The Israelis succeeded above and beyond expectations at the 1968 Olympics and reached the quarter-finals, where they played against the esteemed Bulgarian team. The game ended in a draw, even after extra-time, and the Bulgarians were finally declared victorious following a coin toss, continuing on to the semi-finals. Israel returned home, with only the flip of a coin preventing a sensational sporting achievement. However, Dagan had an idea. These games needed to be resolved differently – and following the incident, Dagan decided the penalty shoot-out, used to this day, should be established as the proper method for deciding matches which ended in a stalemate.

“The Coin Defeats Israel – After Extra Time”, Al Hamishmar, October 21st, 1968, for the full Hebrew article, click here

Micha Almog, who at the time was chairman of the Israel Football Association, brought Dagan’s idea to FIFA, the International Federation of Association Football, and in 1970, the method was approved by the international organization. Later that year, the penalty shoot-out was used for the first time in a cup game in England, and gradually, the system spread across the world. Penalty shoot-outs were first used in the World Cup in 1982, and since then, they have twice decided the result of the final. Although penalty shoot-outs have also been criticized over the years, no better method has yet been suggested.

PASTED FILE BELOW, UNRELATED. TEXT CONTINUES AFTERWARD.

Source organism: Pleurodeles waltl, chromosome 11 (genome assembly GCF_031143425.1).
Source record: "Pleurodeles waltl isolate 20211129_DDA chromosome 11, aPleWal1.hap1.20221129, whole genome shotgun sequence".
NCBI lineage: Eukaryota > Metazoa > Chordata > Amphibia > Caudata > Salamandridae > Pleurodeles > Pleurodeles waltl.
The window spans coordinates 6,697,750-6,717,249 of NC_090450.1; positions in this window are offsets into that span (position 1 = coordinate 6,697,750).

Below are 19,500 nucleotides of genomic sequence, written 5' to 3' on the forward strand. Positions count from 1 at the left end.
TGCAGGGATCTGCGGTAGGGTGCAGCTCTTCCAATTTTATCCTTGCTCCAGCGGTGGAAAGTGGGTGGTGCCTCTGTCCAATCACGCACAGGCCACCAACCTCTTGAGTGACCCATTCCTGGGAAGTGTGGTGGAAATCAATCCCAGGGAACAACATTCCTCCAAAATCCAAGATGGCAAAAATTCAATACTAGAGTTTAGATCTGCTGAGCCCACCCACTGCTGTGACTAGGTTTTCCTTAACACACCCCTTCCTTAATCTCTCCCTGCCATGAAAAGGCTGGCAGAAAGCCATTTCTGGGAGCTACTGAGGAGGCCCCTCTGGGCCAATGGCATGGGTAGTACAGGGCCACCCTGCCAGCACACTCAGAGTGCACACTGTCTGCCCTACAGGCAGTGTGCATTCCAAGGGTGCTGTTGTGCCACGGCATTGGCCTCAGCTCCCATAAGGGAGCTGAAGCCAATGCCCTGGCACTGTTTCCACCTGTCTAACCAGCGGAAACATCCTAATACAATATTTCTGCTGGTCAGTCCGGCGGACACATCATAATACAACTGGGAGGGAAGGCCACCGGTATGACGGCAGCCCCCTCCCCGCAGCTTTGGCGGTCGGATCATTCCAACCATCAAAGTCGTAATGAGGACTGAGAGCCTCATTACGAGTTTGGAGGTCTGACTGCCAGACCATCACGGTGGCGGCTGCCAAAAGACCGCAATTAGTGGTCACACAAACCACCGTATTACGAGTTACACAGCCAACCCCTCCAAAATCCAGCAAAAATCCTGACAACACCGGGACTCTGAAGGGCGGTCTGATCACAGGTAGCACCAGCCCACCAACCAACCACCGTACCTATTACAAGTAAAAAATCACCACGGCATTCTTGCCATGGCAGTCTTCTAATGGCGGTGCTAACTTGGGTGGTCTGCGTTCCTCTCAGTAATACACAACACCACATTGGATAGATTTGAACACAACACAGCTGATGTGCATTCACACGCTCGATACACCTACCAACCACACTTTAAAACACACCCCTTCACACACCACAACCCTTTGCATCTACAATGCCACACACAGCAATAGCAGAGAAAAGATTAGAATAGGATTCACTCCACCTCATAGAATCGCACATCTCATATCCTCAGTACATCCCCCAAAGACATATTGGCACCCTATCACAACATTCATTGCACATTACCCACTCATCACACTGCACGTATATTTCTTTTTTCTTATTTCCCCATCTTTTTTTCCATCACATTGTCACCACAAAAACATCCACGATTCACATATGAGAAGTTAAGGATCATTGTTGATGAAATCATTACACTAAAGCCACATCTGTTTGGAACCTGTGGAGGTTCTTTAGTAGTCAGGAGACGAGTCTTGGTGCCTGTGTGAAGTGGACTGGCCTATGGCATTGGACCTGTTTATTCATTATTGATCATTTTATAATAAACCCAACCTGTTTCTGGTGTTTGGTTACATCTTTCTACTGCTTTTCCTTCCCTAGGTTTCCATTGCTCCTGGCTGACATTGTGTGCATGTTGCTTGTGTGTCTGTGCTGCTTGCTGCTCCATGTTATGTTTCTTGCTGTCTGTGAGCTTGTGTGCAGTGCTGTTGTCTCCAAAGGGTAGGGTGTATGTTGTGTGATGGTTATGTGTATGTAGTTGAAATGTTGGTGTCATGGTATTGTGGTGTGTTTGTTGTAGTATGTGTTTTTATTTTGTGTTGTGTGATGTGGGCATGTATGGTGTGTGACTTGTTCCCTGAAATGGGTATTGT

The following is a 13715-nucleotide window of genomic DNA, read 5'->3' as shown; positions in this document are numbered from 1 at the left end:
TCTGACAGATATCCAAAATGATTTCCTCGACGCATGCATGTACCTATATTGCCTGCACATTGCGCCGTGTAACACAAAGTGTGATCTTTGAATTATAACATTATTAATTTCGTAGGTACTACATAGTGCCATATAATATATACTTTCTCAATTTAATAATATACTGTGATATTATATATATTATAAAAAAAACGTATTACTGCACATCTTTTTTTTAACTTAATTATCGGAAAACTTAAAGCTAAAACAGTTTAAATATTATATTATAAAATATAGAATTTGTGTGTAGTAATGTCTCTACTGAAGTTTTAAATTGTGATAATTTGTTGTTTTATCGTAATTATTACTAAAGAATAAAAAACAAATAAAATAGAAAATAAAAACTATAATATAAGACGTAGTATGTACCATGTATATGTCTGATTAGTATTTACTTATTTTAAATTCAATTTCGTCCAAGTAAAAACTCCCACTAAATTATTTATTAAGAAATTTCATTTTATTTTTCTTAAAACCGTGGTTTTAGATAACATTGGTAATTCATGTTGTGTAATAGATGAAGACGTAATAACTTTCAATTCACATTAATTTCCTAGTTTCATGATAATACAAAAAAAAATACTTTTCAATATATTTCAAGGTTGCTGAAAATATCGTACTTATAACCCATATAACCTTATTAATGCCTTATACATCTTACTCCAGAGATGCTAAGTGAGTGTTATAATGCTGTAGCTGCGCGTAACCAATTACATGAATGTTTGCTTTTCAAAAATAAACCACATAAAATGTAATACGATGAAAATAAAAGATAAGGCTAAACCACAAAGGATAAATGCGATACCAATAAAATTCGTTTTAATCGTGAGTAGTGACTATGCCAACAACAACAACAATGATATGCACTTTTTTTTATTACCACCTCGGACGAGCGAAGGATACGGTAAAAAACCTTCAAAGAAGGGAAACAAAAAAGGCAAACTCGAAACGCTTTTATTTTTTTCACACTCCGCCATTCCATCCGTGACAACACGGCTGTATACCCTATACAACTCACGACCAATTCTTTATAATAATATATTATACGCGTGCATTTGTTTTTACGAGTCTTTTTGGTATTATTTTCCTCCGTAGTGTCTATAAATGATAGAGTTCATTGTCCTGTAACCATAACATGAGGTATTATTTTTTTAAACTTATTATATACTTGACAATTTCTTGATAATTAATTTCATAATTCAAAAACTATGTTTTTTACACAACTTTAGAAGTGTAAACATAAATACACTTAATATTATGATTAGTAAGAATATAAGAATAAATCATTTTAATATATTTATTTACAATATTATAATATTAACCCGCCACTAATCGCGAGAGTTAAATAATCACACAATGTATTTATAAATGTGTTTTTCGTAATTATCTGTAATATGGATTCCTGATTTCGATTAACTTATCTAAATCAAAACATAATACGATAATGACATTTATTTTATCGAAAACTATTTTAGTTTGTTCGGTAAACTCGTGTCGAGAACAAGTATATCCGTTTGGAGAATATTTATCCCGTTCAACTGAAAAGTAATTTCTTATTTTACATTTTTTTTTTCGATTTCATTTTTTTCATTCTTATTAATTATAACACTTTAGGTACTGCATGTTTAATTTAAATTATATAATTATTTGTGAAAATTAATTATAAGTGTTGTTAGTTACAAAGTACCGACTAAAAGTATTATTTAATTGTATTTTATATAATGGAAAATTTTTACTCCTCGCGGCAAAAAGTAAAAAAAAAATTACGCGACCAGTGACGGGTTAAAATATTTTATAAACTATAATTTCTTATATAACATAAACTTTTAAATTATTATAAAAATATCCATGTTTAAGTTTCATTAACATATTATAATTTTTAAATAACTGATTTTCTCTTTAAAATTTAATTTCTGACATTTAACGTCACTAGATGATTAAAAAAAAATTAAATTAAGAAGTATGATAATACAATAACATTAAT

“Penalty-Kicks to Replace Coin Toss”, a report describing FIFA’s decision to adopt the Israeli system, Ma’ariv, June 28th, 1970

Dagan, who passed away in March 2020, was officially recognized by UEFA, the Union of European Football Associations, for his contribution. In fairness, it should be noted that a German football referee named Karl Wald also claimed to have invented the method – at the exact same time – before offering it to the Bavarian football association, from where the idea reached FIFA. But as far as we’re concerned, with all due respect, this is yet another Israeli invention.